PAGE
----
Life has pieces that change. Life has pieces that need to be replaced. Life has pieces that are lost and cannot be replaced. But my life is whole and I belong here.

My husband built a deck off of the second story of our house. To say that it is beautiful is an understatement.

July is the driest month of the year so he waited to stain it until now. We also have a large wooden patio off of the ground floor, which is in need of refinishing. John got some stain samples, which he carefully applied to samples of all three types of lumber he used to construct the upper deck. We chose the stain color together.

He started staining last weekend. He ran out of stain on Sunday. The kind he purchased was not available at any of the stores that are open on Sunday. Additionally, this stain is quite expensive. He decided, after consulting with me, that he would buy a similar color, more economical stain for the lower deck. However, this time, he did not test the stain on wood samples. John just started staining away.

By the time I looked at it, here’s what I saw.


When John asked for my input on the deck color I said, “No orange.”  There it was, a sea of orange. And I felt irrationally anxious and angry, not so much with my husband but with the color.

I may have asked John to sand off the finish.

I may have even characterized it as “looking like ass.”

I may have said, “Maybe I can learn to live with it but it looks like BREAST CANCER!”

I have had a couple of run ins with Oompa Loompa orange during my time as a breast cancer patient. I tried to make light of it and I actually enjoyed writing posts like Wonky Wonka Boob. During the initial placement of the tissue expander, betadine was used to prep my skin for surgery. I also had trouble with some tissue necrosis after that surgery. Since the betadine was not removed during surgery, I was left with a Oompa Loompa orange “breast”, complete with tissue necrosis. When I had a skin graft the following month to correct the necrosis, I was awake. I saw the nurse put betadine on my skin as she was prepping me for the surgery.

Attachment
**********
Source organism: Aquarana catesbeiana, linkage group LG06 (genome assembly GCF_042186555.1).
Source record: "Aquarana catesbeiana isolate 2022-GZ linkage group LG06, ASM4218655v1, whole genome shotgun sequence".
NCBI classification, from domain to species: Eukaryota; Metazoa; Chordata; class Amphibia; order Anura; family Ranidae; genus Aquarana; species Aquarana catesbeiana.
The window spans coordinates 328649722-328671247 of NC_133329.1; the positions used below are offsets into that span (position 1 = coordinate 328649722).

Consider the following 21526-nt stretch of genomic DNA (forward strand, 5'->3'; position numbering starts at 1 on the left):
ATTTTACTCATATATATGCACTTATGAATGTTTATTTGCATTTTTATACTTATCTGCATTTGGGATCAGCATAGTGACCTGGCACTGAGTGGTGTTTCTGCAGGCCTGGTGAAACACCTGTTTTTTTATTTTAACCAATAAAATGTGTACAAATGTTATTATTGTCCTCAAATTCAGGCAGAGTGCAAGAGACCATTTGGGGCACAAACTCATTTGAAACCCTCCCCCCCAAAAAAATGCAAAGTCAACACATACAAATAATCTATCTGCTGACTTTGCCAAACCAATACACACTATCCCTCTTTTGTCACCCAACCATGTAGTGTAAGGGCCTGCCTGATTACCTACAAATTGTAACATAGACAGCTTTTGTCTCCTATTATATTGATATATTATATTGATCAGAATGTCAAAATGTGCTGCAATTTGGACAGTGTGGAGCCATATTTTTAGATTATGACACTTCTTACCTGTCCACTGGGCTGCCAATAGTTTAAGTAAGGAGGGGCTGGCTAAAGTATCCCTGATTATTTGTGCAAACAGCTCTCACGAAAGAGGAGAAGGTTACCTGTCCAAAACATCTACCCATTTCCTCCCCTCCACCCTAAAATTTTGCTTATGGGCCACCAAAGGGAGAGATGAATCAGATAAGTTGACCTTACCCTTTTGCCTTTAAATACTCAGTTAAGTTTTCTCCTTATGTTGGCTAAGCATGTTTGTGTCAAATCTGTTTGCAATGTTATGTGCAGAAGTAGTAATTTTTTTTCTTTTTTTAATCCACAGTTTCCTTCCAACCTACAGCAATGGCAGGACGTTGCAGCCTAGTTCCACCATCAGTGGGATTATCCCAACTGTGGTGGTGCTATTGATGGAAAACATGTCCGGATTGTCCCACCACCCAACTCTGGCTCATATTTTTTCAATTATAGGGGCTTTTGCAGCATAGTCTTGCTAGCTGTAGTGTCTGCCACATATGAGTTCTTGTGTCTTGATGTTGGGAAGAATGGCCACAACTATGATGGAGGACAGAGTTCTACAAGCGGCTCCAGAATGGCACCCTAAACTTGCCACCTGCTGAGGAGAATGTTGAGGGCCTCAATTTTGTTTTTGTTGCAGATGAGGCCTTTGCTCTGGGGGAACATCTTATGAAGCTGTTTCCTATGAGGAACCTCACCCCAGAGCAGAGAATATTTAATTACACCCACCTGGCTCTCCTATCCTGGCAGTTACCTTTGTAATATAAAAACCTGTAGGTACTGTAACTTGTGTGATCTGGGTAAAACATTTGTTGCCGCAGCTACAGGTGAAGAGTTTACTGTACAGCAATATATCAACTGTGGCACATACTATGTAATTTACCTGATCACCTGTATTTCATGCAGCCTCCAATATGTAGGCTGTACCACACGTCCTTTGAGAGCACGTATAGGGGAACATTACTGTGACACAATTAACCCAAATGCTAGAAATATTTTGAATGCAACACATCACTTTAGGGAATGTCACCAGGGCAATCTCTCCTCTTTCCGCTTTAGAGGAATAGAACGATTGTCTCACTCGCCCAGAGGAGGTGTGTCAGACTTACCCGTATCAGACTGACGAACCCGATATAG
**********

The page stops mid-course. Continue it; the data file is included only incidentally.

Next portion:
And guess what? Betadine is a liquid, just like deck stain. And it stains the skin just like deck stain puts color on wood.

What’s the big deal about having orange skin, Elizabeth? You’ve had a wire in your nipple, been injected with radiation multiple times, had each boob squished for 7 minutes at a time for a PEM, and had a mastectomy that made your chest wall look like Craters of the Moon.

The difference is that my first two plastic surgeries took place at a time when I was mentally and physically exhausted. I was working too many hours upon my return to work following my mastectomy. It was hard to know how much work I would be able to handle and I guessed too high. And even trickier is predicting the times when the strong emotional consequences of dealing with breast cancer will come crashing down. And in the fall of 2012, there was about six weeks when theo accumulated stress and grief that came crashing down over me.

So orange has become associated with a really low scary time of cancer. Some might even say that it is a trauma cue for me. Stress can cause trauma but not all stress is traumatic. And not all people who’ve been traumatized developed Post Traumatic Stress Disorder (PTSD; I mention this just for clarification because I don’t think I have PTSD).

I knew I was stressed. I knew that I was experiencing grief. But trauma, that was news to me, until I went off on that orange deck.

I’ve got a lot more emotional work left to do on breast cancer. I’m going to keep digging. Fortunately, I have a big and strong shovel.

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George Lakoff

George Lakoff has retired as Distinguished Professor of Cognitive Science and Linguistics at the University of California at Berkeley. He is now Director of the Center for the Neural Mind & Society (